Must have been him as I could tell by the broken english.
#885 of 3623 Re: Toyota Halts Sales of Popular Models - Accelerator Stuck Problem Recall [explorerx4]
Feb 06, 2010 (7:35 pm)
Yup,that was a hoot !! Maybe he is from China trying to get a foothold through the import mantra !! Boy,you need some serious talent to write that article..He is da man!!
#886 of 3623 Are the Toyota dealers back in business?
Feb 06, 2010 (9:10 pm)
Are the fixes being put into the cars on the lot and business as usual? How long will they hold off on selling their vehicles?
#888 of 3623 Re: Foolishness of 3 second delay [wwest]
Feb 07, 2010 (6:11 am)
If the brake pressure goes above a certain threshold and the throttle sensor isn't near idle then OPEN the EFI ground return circuit.
You're relying on sensors and software again. We have plenty of machines in our factory that jam each day because a sensor gets a piece of fuzz across it, or the sensor got bumped and knocked out of alignment. Brake pressure would be monitored by a pressure transducer, which then sends a 4-20mA signal to an I/O board which then has software to correlate that into a pressure reading and process that. How is all that more reliable then a button connected via a mechanical rod, to a valve that is mechanically powered by pre-loaded springs.
I'm proposing something simple like a bear-trap (leg-trap). Look up U.S. electrical codes and documents from OSHA and you'll see the codes on how E-Stop systems should work. These sorts of concepts for factory and industrial equipment apparently haven't made their way into many consumer products.
On 2nd though I do have one that might meet that concept. My Sears garden-tractor, has a mechanical-rod under the seat, such that you need about 50 LB of weight on the seat for it to stay running. The battery is right there. You get up off the seat, or fall off on an incline, and the engine stops. The whole tractor cost $900. These safeties to kill the engine can be rather cheap. We don't need all sorts of electronics on board a vehicle to kill the power.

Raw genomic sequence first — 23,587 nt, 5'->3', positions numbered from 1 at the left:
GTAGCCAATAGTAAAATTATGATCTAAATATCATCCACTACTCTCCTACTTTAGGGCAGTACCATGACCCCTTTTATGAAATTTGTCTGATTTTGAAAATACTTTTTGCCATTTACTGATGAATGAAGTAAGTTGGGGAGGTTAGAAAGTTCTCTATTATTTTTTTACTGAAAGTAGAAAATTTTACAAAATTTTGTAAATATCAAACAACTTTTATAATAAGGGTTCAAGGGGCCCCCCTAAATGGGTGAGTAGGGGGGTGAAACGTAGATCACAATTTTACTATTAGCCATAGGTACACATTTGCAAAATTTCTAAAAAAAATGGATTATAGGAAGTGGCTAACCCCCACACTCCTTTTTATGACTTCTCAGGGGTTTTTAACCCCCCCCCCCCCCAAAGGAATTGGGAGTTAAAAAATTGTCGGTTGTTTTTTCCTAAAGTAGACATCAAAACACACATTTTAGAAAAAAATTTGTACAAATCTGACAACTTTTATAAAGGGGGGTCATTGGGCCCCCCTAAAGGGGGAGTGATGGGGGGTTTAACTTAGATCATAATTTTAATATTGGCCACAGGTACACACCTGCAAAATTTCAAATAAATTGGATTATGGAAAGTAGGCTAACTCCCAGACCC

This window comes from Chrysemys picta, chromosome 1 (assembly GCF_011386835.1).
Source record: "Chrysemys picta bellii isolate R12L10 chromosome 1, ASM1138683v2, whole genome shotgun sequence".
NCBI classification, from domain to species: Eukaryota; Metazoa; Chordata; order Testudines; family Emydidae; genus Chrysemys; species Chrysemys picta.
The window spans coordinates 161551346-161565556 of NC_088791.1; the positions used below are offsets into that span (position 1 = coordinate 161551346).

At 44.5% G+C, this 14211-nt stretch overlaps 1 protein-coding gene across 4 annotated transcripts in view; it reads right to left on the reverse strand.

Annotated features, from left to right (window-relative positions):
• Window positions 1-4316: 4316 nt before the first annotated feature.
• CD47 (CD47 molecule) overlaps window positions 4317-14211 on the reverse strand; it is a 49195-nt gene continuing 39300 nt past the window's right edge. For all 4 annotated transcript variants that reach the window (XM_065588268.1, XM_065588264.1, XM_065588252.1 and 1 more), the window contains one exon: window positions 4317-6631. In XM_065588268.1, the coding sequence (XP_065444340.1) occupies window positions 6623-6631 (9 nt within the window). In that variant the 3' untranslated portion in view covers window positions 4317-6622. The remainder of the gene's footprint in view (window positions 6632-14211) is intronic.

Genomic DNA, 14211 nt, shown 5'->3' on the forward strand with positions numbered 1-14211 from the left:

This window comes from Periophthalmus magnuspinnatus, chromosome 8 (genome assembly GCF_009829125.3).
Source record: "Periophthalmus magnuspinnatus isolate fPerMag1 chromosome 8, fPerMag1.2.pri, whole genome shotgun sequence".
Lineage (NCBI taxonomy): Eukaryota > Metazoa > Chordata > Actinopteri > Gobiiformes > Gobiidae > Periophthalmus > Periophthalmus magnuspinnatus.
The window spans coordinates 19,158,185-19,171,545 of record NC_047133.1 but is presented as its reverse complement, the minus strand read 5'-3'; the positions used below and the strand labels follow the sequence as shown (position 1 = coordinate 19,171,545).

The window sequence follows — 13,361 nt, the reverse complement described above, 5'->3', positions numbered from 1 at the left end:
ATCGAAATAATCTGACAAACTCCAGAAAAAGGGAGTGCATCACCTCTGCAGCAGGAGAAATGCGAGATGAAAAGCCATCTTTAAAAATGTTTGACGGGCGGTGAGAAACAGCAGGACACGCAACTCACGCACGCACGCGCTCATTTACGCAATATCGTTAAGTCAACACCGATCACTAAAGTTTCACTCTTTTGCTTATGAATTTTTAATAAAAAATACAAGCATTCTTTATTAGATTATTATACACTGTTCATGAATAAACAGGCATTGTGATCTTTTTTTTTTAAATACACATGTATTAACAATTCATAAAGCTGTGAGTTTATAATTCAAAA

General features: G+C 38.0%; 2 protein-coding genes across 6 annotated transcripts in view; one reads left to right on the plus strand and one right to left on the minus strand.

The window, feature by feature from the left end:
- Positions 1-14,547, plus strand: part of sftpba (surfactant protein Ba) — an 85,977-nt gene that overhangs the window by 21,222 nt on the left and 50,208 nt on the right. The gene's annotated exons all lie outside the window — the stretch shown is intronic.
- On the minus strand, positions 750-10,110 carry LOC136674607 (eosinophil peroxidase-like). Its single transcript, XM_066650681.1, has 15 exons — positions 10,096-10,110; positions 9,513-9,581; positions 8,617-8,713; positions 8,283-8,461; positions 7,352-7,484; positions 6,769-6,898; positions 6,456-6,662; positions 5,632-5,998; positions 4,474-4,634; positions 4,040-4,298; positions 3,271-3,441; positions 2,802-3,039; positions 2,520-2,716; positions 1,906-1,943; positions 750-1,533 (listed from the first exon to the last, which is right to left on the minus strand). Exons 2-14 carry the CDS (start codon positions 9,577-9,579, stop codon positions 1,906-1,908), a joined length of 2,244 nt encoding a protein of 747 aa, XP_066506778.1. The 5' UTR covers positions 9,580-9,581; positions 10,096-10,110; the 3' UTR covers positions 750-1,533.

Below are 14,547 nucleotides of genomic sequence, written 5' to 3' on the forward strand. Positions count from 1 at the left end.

#889 of 3623 Re: Foolishness of 3 second delay [kernick]
Feb 07, 2010 (6:34 am)
The simple solution is to go back to the regular old ignition key switch. It directly cut power to the engine. They worked very well without all the confusion. Get rid of the steering wheel lock associated. If they want to keep that tie it to locking the car.
The unneeded complexity is what turned me off on the hybrids. I was an early proponent. Then when people were stalling on the Interstate by the dozens I had to rethink the whole concept. In 50+ years of driving, much in some of the worst weather known to man, I never felt the need for any of the modern electronic devices in a car. Besides a radio. If I had my way ABS, and all the rest would be stuffed up the tailpipe of the regulators at the EPA, NHTSA, CARB and any other meddling agency.
#890 of 3623 Re: Foolishness of 3 second delay [kernick]
Feb 07, 2010 (6:57 am)
"...relying on sensors and software again..."
Yes, but only as a backup, failsafe, in case the primary control system fails.
The probability of both systems failing simultaneously approaches nil'lity